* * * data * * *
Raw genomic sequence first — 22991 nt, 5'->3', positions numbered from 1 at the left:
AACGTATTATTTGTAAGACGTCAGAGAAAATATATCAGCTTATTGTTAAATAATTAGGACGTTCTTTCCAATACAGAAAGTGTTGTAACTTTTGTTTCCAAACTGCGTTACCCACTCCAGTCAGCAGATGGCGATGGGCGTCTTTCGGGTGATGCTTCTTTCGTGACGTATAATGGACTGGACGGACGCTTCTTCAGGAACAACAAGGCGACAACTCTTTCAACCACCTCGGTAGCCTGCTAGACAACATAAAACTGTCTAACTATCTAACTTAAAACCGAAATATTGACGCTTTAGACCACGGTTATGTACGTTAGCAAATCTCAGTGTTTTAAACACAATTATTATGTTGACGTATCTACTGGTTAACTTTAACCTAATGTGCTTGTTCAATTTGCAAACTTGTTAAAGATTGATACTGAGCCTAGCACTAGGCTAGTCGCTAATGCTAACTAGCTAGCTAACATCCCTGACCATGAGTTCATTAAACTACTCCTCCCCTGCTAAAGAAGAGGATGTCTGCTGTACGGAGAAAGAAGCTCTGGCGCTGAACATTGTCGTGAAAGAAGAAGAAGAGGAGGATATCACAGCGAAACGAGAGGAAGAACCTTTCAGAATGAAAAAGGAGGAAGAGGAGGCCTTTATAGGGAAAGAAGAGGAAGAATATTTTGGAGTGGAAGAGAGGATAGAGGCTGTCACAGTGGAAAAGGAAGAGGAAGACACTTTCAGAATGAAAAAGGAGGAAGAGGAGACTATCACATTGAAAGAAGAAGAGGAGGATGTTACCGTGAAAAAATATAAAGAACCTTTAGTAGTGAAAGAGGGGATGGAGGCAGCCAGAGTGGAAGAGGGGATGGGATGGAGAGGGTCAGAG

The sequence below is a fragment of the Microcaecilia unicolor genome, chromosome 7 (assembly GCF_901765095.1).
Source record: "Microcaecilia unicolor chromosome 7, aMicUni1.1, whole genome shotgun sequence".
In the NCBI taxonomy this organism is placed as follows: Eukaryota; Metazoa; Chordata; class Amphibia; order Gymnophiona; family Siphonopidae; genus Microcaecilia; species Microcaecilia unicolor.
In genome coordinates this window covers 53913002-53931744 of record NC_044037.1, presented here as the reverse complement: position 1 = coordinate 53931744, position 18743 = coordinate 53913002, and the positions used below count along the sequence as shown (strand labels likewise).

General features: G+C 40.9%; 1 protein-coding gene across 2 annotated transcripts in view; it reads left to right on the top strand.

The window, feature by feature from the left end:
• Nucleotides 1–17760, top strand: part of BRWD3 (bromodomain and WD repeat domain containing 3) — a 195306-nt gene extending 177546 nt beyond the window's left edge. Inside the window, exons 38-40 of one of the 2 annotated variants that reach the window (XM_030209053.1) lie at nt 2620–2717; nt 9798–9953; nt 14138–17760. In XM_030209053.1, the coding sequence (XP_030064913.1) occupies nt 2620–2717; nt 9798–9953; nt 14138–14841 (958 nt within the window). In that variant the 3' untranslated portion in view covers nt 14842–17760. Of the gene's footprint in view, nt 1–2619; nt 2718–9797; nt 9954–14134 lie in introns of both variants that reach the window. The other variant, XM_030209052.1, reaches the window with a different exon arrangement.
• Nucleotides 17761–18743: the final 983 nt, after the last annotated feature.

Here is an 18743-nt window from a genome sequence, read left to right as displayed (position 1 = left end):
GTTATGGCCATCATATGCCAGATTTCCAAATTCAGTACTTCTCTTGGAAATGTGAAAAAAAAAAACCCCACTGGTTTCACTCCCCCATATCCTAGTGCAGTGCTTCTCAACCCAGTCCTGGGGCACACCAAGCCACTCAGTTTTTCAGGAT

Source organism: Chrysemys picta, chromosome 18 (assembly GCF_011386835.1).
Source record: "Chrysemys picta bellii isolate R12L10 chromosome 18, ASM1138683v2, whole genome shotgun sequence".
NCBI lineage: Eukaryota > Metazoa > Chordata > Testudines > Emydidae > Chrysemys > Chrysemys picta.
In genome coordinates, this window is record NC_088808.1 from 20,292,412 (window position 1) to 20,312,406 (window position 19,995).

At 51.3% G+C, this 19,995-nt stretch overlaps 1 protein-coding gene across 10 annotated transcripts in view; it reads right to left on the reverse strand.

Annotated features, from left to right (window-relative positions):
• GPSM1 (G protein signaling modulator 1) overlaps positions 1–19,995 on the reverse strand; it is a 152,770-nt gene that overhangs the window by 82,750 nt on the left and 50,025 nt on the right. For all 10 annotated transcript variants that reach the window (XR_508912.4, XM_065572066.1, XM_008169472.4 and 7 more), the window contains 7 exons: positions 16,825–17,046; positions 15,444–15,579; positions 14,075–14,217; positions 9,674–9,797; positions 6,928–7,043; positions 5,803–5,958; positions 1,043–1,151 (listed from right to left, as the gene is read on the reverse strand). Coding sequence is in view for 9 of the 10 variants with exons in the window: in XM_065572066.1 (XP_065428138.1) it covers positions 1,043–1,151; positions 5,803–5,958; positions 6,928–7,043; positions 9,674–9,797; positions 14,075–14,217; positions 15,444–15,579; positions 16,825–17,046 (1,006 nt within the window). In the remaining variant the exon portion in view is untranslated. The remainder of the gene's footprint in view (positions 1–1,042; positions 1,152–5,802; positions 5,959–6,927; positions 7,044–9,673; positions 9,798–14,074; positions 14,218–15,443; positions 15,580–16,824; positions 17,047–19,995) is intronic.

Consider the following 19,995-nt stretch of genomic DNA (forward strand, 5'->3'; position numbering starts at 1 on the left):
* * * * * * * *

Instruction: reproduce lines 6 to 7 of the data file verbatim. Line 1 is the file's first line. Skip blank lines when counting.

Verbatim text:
In genome coordinates this window covers 53913002-53931744 of record NC_044037.1, presented here as the reverse complement: position 1 = coordinate 53931744, position 18743 = coordinate 53913002, and the positions used below count along the sequence as shown (strand labels likewise).

General features: G+C 40.9%; 1 protein-coding gene across 2 annotated transcripts in view; it reads left to right on the top strand.